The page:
Truly communion embodies the fullness of both Christ Crucified and Resurrected! In the words of St Ambrose, ‘He rises daily for us’, setting our hearts on fire with the burning love of Jesus!

‘It is most important that the Holy Eucharist becomes life’s focal point; that every day is received from His hand and laid back therein; that the day’s happenings are deliberated with Him. In this way, God is given the best opportunity to be heard in the heart, to form the soul, and to make its faculties clear-sighted and alert for the supernatural.’ Edith Stein

‘Why spend money on what is not bread, and your labor on what does not satisfy? Listen, listen to me, and eat what is good, and your soul will delight in the richest of fare.’ (Is. 55:2)

‘Whoever eats My flesh and drinks My blood remains, abides, and dwells with Me, and I remain, abide, and dwell with him/her.’ (Jn. 6:54-56)

‘Jesus, thank you for Your Holy Meal. You died to give us this gift of life. You rose to raise us up through it. May we never take communion for granted but approach it with child-like faith and adult sobriety. Let Mercy have its perfect way in us through these elements that embody You, Merciful God. Make us Merciful and generous like You, through You.’

Author’s note – Each day’s entry is based a passage from St Faustina’s diary. The passage entry is the number in parentheses at the end of each opening quote or simply a page number in parenthesis. Diary of St Maria Faustina Kowalska – Divine Mercy in My Soul (Association of Marion Helpers, Stockbridge, MA 01263) is available through the publisher or Amazon.com.

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The Gaze From The Cross, Part 4

Day 19 of our 40 Days of Mercy Fast

The Gaze from the Cross, Part 4  (Please also read Part 1, Part 2, and Part 3)

‘When I was dying on the cross, I was not thinking about Myself but about sinners, and I prayed for them to the Father.’ (324)

Prayer for sinners to enter into God’s Mercy must become action: intercession primes our hearts with God’s intentions for them. What a privilege to steep loved ones in God’s merciful heart for them! Prayer then looses merciful words and actions toward each one.

I love that rhythm: we live out of God’s pure Blood and Water, sourced at Calvary. We live from those ‘waters’, longing for loved ones to find their place in the pool. We cry out to God to open their eyes and hearts to their need for that Mercy. In that process we become ambassadors of Mercy, an answer to our own prayers.

That requires good hard work, in prayer and deeds. Jesus describes it best in the Parable of the Fruitless Fig Tree. A man owned a vineyard with a tree that failed to bear fruit; he thus ordered the gardener to destroy it. The gardener pleaded with the owner: ‘Leave it alone for one more year, and I’ll dig around it and fertilize it. If it bears fruit next year, fine! If not, then cut it down.’ (Lk. 13:8, 9)

We too look at the lives of ‘fruitless’ loved ones. No longer ‘abiding in the vine’, they thus fail to bear fruit. (Jn. 15:4, 5) We cry out to God: ‘Spare them as we make every effort to fertilize their lives in prayer and action.’ We then seek the Lord, asking for divine wisdom as we seek to be timely, inspired ambassadors of Mercy for them.

My son Sam had an extended season of hurt and disappointment in his life. He wandered in the wilderness, far from home. He knew the ‘house rules’, that we would not support his addictions; at the same time, he wanted freedom from the shame of our scrutiny and freedom for his autonomy.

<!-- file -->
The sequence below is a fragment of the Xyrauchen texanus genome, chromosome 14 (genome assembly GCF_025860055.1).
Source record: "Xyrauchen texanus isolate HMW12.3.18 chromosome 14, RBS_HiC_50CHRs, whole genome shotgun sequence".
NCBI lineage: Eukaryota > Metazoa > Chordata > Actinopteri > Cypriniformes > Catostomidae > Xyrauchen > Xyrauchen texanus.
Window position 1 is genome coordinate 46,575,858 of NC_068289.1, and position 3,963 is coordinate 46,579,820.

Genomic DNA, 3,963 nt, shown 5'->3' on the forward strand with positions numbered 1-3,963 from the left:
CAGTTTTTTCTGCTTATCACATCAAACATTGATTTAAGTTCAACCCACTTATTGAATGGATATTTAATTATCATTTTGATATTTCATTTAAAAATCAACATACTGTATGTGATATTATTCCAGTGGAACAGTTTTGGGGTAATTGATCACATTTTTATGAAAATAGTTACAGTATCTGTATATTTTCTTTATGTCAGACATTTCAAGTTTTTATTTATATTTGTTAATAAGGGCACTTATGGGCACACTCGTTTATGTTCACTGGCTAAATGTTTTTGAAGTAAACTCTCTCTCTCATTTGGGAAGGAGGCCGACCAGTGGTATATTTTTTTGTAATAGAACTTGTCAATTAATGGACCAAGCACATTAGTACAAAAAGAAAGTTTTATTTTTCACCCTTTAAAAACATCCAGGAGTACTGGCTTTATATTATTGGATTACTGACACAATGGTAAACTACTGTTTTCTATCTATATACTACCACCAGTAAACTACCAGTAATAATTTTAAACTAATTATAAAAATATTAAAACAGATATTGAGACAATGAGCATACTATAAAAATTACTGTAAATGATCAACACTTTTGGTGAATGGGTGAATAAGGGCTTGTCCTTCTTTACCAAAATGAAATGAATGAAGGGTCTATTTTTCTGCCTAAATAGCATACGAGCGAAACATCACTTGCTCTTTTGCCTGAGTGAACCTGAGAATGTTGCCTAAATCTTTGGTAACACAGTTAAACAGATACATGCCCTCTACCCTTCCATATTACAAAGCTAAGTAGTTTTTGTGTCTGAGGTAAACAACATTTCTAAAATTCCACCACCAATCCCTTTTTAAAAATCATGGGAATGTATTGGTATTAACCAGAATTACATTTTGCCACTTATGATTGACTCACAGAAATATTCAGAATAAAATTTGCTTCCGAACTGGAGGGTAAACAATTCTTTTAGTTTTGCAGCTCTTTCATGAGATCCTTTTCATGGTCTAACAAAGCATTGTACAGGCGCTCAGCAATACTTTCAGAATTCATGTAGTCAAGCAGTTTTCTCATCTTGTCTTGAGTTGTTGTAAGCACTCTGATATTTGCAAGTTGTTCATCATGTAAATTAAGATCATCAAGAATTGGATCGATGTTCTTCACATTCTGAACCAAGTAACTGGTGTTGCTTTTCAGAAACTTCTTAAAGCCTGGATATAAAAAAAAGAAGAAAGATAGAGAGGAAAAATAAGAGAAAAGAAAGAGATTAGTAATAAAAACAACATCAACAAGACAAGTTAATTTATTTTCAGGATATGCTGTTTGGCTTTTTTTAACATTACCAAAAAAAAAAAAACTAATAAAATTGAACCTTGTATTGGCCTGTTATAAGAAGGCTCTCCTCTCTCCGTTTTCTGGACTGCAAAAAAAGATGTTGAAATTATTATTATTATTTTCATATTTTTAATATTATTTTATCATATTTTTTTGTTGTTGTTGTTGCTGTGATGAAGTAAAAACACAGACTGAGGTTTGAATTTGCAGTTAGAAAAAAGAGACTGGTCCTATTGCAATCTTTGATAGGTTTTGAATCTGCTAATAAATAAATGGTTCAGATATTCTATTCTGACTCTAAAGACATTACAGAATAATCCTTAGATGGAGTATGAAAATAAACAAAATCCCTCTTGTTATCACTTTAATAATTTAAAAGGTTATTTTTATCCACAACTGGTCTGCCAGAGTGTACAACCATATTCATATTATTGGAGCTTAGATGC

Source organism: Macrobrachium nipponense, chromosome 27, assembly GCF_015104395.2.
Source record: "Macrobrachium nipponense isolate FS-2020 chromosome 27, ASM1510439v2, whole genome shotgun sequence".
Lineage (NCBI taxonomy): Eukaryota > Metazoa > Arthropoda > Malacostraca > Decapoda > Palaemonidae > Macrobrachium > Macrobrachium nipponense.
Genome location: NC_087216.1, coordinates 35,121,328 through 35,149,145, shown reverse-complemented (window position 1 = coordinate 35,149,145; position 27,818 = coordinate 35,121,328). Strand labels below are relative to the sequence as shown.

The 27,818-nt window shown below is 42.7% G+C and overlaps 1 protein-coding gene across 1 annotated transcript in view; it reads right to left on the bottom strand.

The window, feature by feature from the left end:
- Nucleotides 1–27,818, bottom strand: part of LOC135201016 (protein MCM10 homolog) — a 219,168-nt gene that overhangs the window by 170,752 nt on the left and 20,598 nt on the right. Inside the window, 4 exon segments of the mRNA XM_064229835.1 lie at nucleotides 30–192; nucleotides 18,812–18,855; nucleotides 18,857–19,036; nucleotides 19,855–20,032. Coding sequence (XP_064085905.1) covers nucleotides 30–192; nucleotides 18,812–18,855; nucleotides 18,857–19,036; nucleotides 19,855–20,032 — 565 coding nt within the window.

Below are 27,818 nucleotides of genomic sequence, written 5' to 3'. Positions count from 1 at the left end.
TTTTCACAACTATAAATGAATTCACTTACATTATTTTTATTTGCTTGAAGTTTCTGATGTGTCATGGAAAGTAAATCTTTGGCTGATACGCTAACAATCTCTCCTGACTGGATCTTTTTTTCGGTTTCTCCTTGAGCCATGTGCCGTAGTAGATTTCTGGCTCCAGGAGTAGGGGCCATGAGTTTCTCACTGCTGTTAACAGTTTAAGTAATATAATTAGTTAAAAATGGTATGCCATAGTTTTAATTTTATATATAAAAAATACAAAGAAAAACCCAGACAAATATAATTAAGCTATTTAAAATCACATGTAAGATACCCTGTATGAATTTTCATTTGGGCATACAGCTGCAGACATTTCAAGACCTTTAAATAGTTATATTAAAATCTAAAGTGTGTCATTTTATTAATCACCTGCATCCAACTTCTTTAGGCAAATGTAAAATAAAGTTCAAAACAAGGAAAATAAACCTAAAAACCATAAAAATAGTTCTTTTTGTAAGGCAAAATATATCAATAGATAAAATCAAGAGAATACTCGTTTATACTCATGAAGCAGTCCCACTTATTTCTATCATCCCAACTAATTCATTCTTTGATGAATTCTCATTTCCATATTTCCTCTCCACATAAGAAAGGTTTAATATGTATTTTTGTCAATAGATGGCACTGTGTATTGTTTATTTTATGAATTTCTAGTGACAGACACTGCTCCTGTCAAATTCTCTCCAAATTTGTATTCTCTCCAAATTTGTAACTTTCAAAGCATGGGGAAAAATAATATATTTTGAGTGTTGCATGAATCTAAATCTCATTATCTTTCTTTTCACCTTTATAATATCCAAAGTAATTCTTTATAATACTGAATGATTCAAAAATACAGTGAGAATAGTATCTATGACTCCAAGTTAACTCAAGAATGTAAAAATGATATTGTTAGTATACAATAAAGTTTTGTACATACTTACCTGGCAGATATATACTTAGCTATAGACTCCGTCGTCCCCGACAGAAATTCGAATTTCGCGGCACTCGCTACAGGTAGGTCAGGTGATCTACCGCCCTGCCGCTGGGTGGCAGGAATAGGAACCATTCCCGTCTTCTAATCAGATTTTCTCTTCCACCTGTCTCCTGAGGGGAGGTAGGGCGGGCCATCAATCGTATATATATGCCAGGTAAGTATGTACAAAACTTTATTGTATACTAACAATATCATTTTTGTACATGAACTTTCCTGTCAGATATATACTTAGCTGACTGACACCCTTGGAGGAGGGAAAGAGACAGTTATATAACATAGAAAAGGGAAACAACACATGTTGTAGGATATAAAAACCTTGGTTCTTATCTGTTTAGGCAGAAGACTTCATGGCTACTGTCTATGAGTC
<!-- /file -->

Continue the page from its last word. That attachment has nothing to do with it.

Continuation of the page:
We ached for our beloved son. When we saw him, we ached more because we could see the impact of his wandering: an afflicted, progressively sterile soul. Because we knew him well and loved him so, it was not difficult to bear with him. We asked God to inspire little acts of kindness and choice words that might break up hard ground and mirror his fruitful potential.

We prayed for Sam to behold his own fruitlessness; we asked for incidents that might shake him and cause him to yearn for something deeper and truer within.

Jesus’ Mercy prevailed. Sam lost his job and began to lose patience with his empty way of life. He returned home. Humbled, he began to cooperate with Jesus. Hail the Merciful One who mercifully prunes and fortifies the afflicted, helping them to bear lasting fruit.

‘As God has made us sharers in His Mercy, and even more than that, dispensers of that Mercy, we should therefore have great love for each soul…’ (539)

‘If you abide in Me, and My words abide in you, ask whatever you wish, and it will be given you. This is to My Father’s glory, that you bear much fruit, showing yourselves to be My disciples.’ (Jn. 15:7, 8)

‘Sow for yourselves righteousness, and reap the fruit of unfailing love, and break up your unplowed ground; for it is time to seek the Lord, until He comes and showers righteousness on you.’ (Hos. 10:12)

‘Jesus, we cry out for our fruitless ones. Give us time to prepare the ground of their hearts to welcome You afresh. We ask for the rain of Your Mercy in their lives; use whatever You must to break up the fallow ground. Help us to grant each what (s)he really needs. We set these ones apart for Your purposes, O God. Make them fruitful once more, in Your Name and by Your Mercy.’

Author’s note – Each day’s entry is based a passage from St Faustina’s diary. The passage entry is the number in parentheses at the end of each opening quote or simply a page number in parenthesis. Diary of St Maria Faustina Kowalska – Divine Mercy in My Soul (Association of Marion Helpers, Stockbridge, MA 01263) is available through the publisher or Amazon.com.